NEWLY formed National Transitional Justice Working Group (NTJWG) has called upon the government to act with speed in setting up the long overdue National Peace and Reconciliation Commission (NPRC) to enable Zimbabwe to address past injustices and wrongs with a view to taking the country forward.
Section 251 of the Constitution provides for the creation of the NPRC, whose chairperson and eight other members should be appointed by the President after consultations with the Judicial Services Commission and Parliament’s Committee on Standing Rules and Orders.
One of the major mandates of the NPRC is to ensure there is healing and reconciliation in the country.
Taken from Radio Dialogue
Speaking at the Bulawayo Press Club Wednesday, Chairperson of the NTJWG and Human Rights Lawyer, Alec Muchadehama, accompanied by his team, said government had no choice but abide by the supreme law of the land and establish the commission.
“According to the constitution, the National Peace and Reconciliation Commission is supposed to be established and was mandated to deal with transnational justice. Whether politicians don’t like it or not they have no choice but set up this organ so the country and people can move forward after addressing past wrongs,” he said.
Muchadehama said NTJWG was willing to work closely with the commission and had been advocating for its creation since the adoption of Zimbabwe’s constitution.
“Even if there is no political will, we as members of the community can force the politicians to abide by the constitution.”
He added that due to public pressure, politicians would succumb and abide according to the dictates of the law.
“The onus is on us to drive this process and politicians will have no choice but embrace it. Also as members of the community we should also be willing for dialogue. There are some processes that should not be driven by politics. For example there are some people who approached us after having stolen goats from each other but came forward to address the problem,” Muchadehama pointed out.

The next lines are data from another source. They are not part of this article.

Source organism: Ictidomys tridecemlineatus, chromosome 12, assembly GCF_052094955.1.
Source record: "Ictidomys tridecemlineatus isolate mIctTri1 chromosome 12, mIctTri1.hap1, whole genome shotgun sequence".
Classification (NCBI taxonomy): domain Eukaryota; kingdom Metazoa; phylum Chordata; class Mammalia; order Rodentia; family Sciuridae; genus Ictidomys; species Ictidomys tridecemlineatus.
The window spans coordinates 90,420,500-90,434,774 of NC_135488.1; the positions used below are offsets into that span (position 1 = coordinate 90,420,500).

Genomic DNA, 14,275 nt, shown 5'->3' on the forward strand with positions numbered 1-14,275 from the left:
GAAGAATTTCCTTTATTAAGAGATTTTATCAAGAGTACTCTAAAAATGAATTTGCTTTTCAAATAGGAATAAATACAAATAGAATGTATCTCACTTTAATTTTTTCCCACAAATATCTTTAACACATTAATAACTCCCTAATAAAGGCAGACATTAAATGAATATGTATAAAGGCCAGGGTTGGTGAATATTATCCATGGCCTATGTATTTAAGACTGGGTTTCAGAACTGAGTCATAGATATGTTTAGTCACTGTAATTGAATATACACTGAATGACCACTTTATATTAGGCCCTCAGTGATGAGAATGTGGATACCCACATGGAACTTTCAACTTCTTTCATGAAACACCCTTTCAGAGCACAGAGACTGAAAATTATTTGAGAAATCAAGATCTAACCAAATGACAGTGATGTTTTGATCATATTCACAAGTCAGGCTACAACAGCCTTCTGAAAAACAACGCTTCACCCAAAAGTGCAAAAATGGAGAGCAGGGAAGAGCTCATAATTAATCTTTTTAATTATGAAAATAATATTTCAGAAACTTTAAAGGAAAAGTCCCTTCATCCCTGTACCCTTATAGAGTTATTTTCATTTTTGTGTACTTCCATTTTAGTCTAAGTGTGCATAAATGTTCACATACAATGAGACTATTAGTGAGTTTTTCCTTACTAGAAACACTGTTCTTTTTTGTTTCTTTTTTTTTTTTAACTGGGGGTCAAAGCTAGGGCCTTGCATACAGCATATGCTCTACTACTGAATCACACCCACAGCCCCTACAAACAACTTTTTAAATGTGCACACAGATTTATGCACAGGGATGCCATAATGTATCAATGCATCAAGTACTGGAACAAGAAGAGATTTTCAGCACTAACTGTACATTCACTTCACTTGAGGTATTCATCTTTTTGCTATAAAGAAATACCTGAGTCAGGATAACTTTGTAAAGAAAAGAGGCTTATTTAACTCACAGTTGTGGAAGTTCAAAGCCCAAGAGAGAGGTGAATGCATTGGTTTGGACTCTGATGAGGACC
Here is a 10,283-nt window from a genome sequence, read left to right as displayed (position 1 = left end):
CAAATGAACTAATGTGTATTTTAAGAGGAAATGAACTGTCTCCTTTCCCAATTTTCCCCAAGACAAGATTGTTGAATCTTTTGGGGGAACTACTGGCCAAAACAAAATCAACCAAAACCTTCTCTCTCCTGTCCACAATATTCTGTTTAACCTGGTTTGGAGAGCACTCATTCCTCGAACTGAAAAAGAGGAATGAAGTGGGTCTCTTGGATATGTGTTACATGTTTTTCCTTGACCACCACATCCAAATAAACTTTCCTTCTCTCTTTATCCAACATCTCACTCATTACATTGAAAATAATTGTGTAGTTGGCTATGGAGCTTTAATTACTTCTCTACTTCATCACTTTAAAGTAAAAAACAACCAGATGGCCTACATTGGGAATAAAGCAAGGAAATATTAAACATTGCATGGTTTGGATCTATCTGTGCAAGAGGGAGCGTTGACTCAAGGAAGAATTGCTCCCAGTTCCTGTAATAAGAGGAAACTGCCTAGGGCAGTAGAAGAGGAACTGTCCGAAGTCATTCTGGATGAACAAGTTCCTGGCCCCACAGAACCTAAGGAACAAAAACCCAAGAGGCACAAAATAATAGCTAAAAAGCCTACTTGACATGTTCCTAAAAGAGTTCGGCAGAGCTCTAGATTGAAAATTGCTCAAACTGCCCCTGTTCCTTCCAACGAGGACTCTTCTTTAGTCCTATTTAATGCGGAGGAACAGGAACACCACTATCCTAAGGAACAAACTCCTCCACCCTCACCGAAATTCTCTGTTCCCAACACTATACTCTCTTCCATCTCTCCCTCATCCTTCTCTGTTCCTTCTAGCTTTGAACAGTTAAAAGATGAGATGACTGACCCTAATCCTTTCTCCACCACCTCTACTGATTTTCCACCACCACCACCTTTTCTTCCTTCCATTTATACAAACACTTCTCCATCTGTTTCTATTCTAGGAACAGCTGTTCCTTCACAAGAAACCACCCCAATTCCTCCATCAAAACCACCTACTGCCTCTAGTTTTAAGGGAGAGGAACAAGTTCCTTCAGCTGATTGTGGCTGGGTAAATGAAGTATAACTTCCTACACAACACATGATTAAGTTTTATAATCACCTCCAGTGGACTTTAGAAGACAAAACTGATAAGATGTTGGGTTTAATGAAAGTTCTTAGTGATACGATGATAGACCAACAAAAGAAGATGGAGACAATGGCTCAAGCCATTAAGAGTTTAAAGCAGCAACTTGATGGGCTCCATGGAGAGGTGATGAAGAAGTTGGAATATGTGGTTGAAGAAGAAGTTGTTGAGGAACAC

Dr Ray Motsi, responsible for memoralisation in NTJWG, said as far as reconciliation was concerned, the idea was to recognise various groups that existed in society.
He highlighted there should be no single narrative that must represent or dictate to everyone.
“Towards peace, reconciliation and forgivenesses, we will allow people to bring their different narratives. The problem is there is one or two narratives in the country that have been defining our society,” he said.
Muchadehama weighed in saying while dealing with issues, NTJWG would have no cut off period where any aggrievance committed in whatever period would be addressed.
“We will look at the practicalities of doing that and how far back we can go. Truth and memoralisation of any period is relevant whether it is after 2013, 1965, 1980 or 1987,” he said.
The NTWJP was set up in 2003 by 46 non state actors who decided to form a group that would look at the past wrongs or ongoing wrongs that have been taking place in the country.
The group, which is victim centred is supposed to offer guidance so that these wrongs do not occur again.